Indiana Daily Student

Trap Mike’s averages 100 orders a night in 3 weeks since opening

<p>The Trap Mike&#x27;s &quot;psycheDELI&quot; sandwich is pictured. Trap Mike&#x27;s Late Night Market operates from 10 p.m. to 4 a.m. Thursdays through Saturdays.</p>

The Trap Mike's "psycheDELI" sandwich is pictured. Trap Mike's Late Night Market operates from 10 p.m. to 4 a.m. Thursdays through Saturdays.

IU sophomores Max Himelstein and Misha Rekhter, co-founders of Bloomington’s new delivery-only restaurant Trap Mike’s Late Night Market, sacrifice their time outside of school to grow their business into part of IU’s campus culture.

Trap Mike’s opened Feb. 4. It operates from 10 p.m. to 4 a.m. Thursdays through Saturdays.

The restaurant has seven to eight kitchen staff and seven to eight drivers each shift, Rekhter said.

Himelstein, who majors in economic consulting and public policy analysis, said the restaurant has averaged more than 100 orders each night. He said on its first night they received 30 orders in the first 10 minutes. Its most popular items include the Buff Chicken wrap and the Big Mike toasted sandwich, he said.

“We’re definitely off to a good start,” Himelstein said.

Trap Mike’s rents a ghost kitchen from One World KitchenShare, a program in Bloomington allowing vendors to pay hourly to access the commercial kitchen, Himelstein said. He said the staff usually starts preparing kitchen equipment and fresh ingredients at 7 p.m. Once the restaurant opens at 10 p.m., the staff operates on a main food line, a pancake station and a frying station and sends the food to the delivery drivers once they’re finished.

Gabe Rosenberg, an IU sophomore and Rekhter’s roommate, said Rekhter and Himelstein spend most of their time outside of school planning the restaurant’s operations and working during their business hours.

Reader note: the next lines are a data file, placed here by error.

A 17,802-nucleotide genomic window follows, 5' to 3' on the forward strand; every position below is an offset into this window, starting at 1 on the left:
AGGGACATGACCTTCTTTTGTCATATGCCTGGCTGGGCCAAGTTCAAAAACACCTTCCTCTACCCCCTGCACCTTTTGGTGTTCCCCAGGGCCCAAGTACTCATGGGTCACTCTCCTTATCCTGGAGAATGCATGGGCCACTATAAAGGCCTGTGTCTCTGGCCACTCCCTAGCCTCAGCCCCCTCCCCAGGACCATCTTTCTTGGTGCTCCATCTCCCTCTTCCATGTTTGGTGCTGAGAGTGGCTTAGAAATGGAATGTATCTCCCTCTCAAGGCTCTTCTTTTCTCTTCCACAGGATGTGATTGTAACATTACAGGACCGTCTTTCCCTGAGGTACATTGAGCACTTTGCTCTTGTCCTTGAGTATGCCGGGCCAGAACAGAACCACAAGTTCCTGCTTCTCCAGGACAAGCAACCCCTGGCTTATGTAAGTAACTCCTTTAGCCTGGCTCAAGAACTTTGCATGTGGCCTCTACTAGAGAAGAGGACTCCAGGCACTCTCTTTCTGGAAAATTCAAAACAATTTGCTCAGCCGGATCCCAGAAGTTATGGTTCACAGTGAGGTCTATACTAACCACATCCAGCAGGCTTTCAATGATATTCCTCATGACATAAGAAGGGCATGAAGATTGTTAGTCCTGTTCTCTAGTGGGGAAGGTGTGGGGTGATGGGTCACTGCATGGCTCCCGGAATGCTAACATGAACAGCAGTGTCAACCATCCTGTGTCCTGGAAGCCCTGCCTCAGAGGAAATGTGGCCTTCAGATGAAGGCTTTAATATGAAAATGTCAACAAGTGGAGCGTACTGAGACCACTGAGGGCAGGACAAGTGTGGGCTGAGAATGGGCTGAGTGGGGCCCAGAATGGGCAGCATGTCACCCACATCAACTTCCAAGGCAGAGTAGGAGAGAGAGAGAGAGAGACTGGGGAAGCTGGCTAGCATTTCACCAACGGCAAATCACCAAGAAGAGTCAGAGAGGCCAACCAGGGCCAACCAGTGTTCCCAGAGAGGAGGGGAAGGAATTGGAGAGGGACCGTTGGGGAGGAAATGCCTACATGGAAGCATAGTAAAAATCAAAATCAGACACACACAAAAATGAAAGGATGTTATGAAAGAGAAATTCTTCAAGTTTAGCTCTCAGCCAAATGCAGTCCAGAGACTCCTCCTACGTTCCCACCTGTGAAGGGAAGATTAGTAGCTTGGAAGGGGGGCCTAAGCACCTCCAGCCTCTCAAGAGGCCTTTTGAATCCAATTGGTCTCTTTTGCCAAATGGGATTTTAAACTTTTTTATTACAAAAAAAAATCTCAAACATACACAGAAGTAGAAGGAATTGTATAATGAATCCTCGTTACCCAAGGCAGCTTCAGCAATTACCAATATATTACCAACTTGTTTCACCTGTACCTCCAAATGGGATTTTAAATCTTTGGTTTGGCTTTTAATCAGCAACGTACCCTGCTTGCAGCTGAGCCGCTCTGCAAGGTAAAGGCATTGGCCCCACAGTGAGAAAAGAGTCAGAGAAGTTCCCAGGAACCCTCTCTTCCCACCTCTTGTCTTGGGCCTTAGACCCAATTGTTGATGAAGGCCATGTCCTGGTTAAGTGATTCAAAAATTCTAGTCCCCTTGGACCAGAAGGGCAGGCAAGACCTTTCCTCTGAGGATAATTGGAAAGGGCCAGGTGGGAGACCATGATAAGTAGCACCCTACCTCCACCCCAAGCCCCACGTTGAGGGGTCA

“They’re working on Trap Mike’s all the time,” he said. “It’s really cool to see how hard they’ve been working and the work finally paying off for them.”

Rekhter, a behavioral economics major, said he and Himelstein worked every night during their business hours for the first two weeks of operation. Both agreed that although their business takes up a lot of time and energy, the sacrifices are part of being entrepreneurs.

“It is obviously difficult to get it all done,” he said. “But, you know, this is also the best part of the business.”

Matthew Ohrn, manager at Trap Mike’s and a sophomore at IUPUI, is a long-time friend of Himelstein and Rekhter and worked with them at a Jersey Mike’s in high school. Ohrn said they loved making sandwiches and hanging out and used to joke about opening their own Jersey Mike’s. Now working at Trap Mike’s, he said he loves its work culture.

“We work with a purpose,” he said. “I just want to be a part of it because maybe one day it could turn into something really big, and I want to be there for it.”

Himelstein said although working at Jersey Mike’s was just a way to make extra money, he benefited from the experience and tried to carry their stress-free mentality as high school employees to Trap Mike’s kitchen.

“My motto is to make good food and have fun,” Himelstein said.

Part of Trap Mike’s philosophy is to be upfront and honest to customers, Rekhter said. He said the restaurant doesn’t charge a delivery fee and builds delivery costs into the menu’s item prices.

“Prices here on the menu is really what you’re paying, and that’s what we believe in,” he said.

Growing up with many IU alums in his family, Himelstein said Bloomington has been a big part of his life. He said restaurants like BuffaLouie’s and Pizza X have become part of the local culture. He said his long-term goal for Trap Mike’s is to build its identity into Bloomington through marketing and outreach and expand to other college campuses, so that people think of ordering from Trap Mike’s after parties and sports games.

“We want to eventually be a face of late-night food on college campuses,” he said.

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